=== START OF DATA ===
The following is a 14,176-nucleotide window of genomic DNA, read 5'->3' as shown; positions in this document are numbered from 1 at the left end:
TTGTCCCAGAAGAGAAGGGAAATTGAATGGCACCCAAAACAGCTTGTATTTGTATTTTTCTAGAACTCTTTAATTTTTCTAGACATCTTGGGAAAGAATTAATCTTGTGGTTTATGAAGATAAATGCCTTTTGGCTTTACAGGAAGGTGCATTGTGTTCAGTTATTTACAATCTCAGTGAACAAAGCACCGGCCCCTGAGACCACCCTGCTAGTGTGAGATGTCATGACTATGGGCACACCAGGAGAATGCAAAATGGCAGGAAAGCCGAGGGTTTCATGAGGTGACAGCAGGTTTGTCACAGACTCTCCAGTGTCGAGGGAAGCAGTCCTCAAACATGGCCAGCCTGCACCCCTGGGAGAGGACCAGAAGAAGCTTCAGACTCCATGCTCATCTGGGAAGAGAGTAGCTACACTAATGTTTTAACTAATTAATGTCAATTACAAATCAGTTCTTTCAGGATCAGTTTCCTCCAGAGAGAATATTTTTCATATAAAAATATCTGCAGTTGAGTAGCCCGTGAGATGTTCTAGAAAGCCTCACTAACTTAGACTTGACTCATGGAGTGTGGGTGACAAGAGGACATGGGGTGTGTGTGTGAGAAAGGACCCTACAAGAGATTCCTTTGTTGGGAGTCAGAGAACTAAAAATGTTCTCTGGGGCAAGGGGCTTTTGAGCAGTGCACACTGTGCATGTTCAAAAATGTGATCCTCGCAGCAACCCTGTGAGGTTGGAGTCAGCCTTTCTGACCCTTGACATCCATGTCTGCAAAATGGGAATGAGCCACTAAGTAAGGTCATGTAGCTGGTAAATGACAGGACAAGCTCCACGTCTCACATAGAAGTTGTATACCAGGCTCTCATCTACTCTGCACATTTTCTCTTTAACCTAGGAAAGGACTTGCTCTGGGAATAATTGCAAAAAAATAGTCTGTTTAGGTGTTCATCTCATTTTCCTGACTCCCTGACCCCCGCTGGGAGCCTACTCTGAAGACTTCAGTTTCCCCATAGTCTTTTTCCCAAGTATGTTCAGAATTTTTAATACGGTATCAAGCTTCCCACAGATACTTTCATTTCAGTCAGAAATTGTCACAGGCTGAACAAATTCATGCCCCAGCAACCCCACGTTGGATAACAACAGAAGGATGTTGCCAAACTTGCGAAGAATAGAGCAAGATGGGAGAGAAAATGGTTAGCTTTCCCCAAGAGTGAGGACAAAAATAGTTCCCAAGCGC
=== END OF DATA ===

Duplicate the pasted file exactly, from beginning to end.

The following is a 14,176-nucleotide window of genomic DNA, read 5'->3' as shown; positions in this document are numbered from 1 at the left end:
TTGTCCCAGAAGAGAAGGGAAATTGAATGGCACCCAAAACAGCTTGTATTTGTATTTTTCTAGAACTCTTTAATTTTTCTAGACATCTTGGGAAAGAATTAATCTTGTGGTTTATGAAGATAAATGCCTTTTGGCTTTACAGGAAGGTGCATTGTGTTCAGTTATTTACAATCTCAGTGAACAAAGCACCGGCCCCTGAGACCACCCTGCTAGTGTGAGATGTCATGACTATGGGCACACCAGGAGAATGCAAAATGGCAGGAAAGCCGAGGGTTTCATGAGGTGACAGCAGGTTTGTCACAGACTCTCCAGTGTCGAGGGAAGCAGTCCTCAAACATGGCCAGCCTGCACCCCTGGGAGAGGACCAGAAGAAGCTTCAGACTCCATGCTCATCTGGGAAGAGAGTAGCTACACTAATGTTTTAACTAATTAATGTCAATTACAAATCAGTTCTTTCAGGATCAGTTTCCTCCAGAGAGAATATTTTTCATATAAAAATATCTGCAGTTGAGTAGCCCGTGAGATGTTCTAGAAAGCCTCACTAACTTAGACTTGACTCATGGAGTGTGGGTGACAAGAGGACATGGGGTGTGTGTGTGAGAAAGGACCCTACAAGAGATTCCTTTGTTGGGAGTCAGAGAACTAAAAATGTTCTCTGGGGCAAGGGGCTTTTGAGCAGTGCACACTGTGCATGTTCAAAAATGTGATCCTCGCAGCAACCCTGTGAGGTTGGAGTCAGCCTTTCTGACCCTTGACATCCATGTCTGCAAAATGGGAATGAGCCACTAAGTAAGGTCATGTAGCTGGTAAATGACAGGACAAGCTCCACGTCTCACATAGAAGTTGTATACCAGGCTCTCATCTACTCTGCACATTTTCTCTTTAACCTAGGAAAGGACTTGCTCTGGGAATAATTGCAAAAAAATAGTCTGTTTAGGTGTTCATCTCATTTTCCTGACTCCCTGACCCCCGCTGGGAGCCTACTCTGAAGACTTCAGTTTCCCCATAGTCTTTTTCCCAAGTATGTTCAGAATTTTTAATACGGTATCAAGCTTCCCACAGATACTTTCATTTCAGTCAGAAATTGTCACAGGCTGAACAAATTCATGCCCCAGCAACCCCACGTTGGATAACAACAGAAGGATGTTGCCAAACTTGCGAAGAATAGAGCAAGATGGGAGAGAAAATGGTTAGCTTTCCCCAAGAGTGAGGACAAAAATAGTTCCCAAGCGC